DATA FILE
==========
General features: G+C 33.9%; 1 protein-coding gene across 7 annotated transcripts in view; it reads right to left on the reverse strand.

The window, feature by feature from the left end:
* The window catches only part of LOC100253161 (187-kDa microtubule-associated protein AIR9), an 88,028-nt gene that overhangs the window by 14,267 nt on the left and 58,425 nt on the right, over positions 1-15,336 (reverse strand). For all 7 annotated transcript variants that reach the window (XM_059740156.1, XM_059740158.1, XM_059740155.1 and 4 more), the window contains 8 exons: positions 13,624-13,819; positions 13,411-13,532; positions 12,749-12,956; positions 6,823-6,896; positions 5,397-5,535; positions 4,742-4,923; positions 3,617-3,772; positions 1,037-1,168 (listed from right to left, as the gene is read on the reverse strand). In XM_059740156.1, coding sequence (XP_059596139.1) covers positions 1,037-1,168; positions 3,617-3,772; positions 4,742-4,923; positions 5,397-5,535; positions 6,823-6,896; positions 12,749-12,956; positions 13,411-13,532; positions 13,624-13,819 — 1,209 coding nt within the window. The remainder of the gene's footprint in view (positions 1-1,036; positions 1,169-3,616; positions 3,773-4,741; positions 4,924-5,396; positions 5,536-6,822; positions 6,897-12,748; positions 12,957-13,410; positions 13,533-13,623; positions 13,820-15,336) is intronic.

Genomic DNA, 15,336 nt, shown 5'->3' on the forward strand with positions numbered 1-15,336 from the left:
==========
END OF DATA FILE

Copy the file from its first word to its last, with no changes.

General features: G+C 33.9%; 1 protein-coding gene across 7 annotated transcripts in view; it reads right to left on the reverse strand.

The window, feature by feature from the left end:
* The window catches only part of LOC100253161 (187-kDa microtubule-associated protein AIR9), an 88,028-nt gene that overhangs the window by 14,267 nt on the left and 58,425 nt on the right, over positions 1-15,336 (reverse strand). For all 7 annotated transcript variants that reach the window (XM_059740156.1, XM_059740158.1, XM_059740155.1 and 4 more), the window contains 8 exons: positions 13,624-13,819; positions 13,411-13,532; positions 12,749-12,956; positions 6,823-6,896; positions 5,397-5,535; positions 4,742-4,923; positions 3,617-3,772; positions 1,037-1,168 (listed from right to left, as the gene is read on the reverse strand). In XM_059740156.1, coding sequence (XP_059596139.1) covers positions 1,037-1,168; positions 3,617-3,772; positions 4,742-4,923; positions 5,397-5,535; positions 6,823-6,896; positions 12,749-12,956; positions 13,411-13,532; positions 13,624-13,819 — 1,209 coding nt within the window. The remainder of the gene's footprint in view (positions 1-1,036; positions 1,169-3,616; positions 3,773-4,741; positions 4,924-5,396; positions 5,536-6,822; positions 6,897-12,748; positions 12,957-13,410; positions 13,533-13,623; positions 13,820-15,336) is intronic.

Genomic DNA, 15,336 nt, shown 5'->3' on the forward strand with positions numbered 1-15,336 from the left: